Wednesday, March 7, 2018

Women With Schizophrenia May Be at Greater Risk of Breast Cancer, Meta-Analysis Finds

Women with schizophrenia may be at a 30% higher risk of breast cancer than women without schizophrenia, according to a meta-analysis published today in JAMA Psychiatry.

“Because breast cancer is the most common cancer in women, affecting 1 in 9 women during their lifetime, our findings highlight that intensive prevention and treatment against breast cancer are warranted for women with schizophrenia,” wrote study authors Chuanjun Zhuo, M.D., Ph.D., of Tianjin Medical University in China and Patrick Todd Triplett, M.D., of Johns Hopkins School of Medicine.

Zhuo and Triplett conducted a systematic search of PubMed and EMBASE databases; twelve cohort studies that included 125,760 women were included in the meta-analysis. The number of women with schizophrenia included in each study varied from 1,388 to 46,447, and the number of the breast cancer cases ranged from 42 to 1,042.

The meta-analysis revealed that schizophrenia was associated with a significantly increased risk of breast cancer incidence in women (standardized incidence ratio, 1.31); however, there were significant differences between the studies included in the meta-analysis.

“Future studies are needed to determine the association between schizophrenia and the different pathologic subtypes of breast cancer as well as whether the association may be affected by the woman’s age at breast cancer onset, antipsychotic medications used, and the cancer subtype,” Zhuo and Triplett wrote.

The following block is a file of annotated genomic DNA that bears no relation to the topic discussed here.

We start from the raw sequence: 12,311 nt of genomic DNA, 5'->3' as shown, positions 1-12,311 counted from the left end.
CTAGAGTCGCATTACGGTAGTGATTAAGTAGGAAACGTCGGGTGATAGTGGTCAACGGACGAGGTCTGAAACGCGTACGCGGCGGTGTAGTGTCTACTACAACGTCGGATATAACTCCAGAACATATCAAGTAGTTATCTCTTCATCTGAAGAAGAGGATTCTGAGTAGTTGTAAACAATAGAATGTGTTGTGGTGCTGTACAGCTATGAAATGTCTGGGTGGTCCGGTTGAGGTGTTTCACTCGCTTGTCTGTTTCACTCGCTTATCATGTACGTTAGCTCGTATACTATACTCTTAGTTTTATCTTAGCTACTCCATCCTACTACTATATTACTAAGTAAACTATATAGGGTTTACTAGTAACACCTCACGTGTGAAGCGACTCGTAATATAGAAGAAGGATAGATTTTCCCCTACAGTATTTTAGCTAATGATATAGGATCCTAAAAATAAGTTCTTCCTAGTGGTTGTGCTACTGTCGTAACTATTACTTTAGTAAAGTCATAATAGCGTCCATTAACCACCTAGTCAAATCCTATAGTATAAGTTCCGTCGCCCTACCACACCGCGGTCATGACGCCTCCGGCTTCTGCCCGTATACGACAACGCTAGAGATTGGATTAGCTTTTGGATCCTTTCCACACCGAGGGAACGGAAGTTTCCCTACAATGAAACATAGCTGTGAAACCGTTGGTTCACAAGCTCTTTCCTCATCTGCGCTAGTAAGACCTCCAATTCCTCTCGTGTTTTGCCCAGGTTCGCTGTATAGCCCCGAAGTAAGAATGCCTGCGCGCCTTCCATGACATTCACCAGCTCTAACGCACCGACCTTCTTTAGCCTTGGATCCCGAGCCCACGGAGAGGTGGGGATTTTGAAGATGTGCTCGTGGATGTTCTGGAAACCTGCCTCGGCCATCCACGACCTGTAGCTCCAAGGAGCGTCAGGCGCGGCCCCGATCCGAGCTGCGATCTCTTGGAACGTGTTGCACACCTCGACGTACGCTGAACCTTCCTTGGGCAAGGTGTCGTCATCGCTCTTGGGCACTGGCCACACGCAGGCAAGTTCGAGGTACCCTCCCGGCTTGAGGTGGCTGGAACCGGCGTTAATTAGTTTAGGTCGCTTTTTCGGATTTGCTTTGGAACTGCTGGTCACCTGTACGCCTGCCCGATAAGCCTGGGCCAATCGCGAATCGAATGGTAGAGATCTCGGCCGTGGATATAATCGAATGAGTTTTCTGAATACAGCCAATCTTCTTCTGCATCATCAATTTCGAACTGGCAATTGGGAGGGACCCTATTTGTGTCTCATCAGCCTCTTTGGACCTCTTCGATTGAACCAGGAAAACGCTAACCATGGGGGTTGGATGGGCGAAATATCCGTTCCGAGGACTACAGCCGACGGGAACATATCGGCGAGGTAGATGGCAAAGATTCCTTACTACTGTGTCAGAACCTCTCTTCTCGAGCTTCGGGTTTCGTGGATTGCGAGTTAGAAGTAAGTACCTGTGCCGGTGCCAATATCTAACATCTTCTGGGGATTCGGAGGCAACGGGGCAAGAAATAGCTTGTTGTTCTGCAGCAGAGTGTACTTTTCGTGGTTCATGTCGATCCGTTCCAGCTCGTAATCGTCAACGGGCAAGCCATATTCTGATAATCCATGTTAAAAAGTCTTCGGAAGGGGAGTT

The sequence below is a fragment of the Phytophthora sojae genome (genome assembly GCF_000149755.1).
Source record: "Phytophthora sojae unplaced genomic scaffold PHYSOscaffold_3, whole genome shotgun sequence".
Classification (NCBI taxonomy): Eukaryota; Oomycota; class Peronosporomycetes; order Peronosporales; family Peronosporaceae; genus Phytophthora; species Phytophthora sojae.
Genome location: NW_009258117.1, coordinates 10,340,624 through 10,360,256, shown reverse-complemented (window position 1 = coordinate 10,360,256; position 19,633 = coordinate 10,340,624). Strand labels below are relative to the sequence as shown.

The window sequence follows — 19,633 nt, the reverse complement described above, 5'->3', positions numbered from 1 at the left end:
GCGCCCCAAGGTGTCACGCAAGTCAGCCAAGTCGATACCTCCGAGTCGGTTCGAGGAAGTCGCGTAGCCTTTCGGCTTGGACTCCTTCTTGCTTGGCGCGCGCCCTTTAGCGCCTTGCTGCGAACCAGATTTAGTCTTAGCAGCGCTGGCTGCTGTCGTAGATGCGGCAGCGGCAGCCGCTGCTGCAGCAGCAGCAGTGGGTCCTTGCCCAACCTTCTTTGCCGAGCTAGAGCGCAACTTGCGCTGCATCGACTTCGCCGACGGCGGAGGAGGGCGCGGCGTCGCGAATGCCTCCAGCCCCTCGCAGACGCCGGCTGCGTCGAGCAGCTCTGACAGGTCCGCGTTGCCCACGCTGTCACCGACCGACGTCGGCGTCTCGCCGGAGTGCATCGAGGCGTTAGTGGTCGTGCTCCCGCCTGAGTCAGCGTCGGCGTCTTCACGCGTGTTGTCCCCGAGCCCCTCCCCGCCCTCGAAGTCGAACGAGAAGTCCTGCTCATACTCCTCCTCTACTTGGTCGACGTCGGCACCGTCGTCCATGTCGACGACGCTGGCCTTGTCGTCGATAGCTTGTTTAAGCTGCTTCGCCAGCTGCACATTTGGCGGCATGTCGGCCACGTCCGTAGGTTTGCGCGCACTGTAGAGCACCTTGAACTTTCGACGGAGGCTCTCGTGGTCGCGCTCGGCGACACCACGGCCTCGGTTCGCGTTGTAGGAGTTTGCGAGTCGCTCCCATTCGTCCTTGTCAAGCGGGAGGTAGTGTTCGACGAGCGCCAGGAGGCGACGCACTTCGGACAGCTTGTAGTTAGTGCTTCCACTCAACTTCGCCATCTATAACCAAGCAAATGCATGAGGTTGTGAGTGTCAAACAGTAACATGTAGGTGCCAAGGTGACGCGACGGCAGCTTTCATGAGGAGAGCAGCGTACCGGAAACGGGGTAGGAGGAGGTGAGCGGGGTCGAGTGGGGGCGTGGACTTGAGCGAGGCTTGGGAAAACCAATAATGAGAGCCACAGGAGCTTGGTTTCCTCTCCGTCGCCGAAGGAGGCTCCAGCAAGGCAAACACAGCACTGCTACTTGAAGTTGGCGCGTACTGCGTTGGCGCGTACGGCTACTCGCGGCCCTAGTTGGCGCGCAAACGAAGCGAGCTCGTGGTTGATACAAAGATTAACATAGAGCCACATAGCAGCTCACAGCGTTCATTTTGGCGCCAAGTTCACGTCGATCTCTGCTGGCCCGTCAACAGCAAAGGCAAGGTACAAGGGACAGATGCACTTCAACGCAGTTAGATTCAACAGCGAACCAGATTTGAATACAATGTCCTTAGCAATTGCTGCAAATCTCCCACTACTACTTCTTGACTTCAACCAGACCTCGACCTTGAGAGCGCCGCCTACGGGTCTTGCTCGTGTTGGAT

Despite the limitations of the meta-analysis, the authors noted the results indicate that women with schizophrenia deserve focused care for breast cancer screening and treatment.

“For the early prevention of breast cancer, an initial evaluation is needed to stratify the risk of breast cancer in women with schizophrenia. Subsequently, antipsychotics that may increase the prolactin level and produce a higher breast cancer risk should be avoided in high-risk women. Regular screening, including imaging or biomarker tests, should be performed. If an early diagnosis of breast cancer is made in women with schizophrenia, collaborations with oncologists are needed for clinical psychiatrists to make an optimal treatment recommendation,” they wrote.

For related information, see the Psychiatric News PsychoPharm article “Expert’s Corner: Best Practices for Treating Cancer Patients With Psychiatric Symptoms,” by Philip Bialer, M.D., of Memorial Sloan Kettering Cancer Center and the Psychiatric Services article “Mammography Among Women With Severe Mental Illness: Exploring Disparities Through a Large Retrospective Cohort Study.”

(Image: iStock/Ridofranz)


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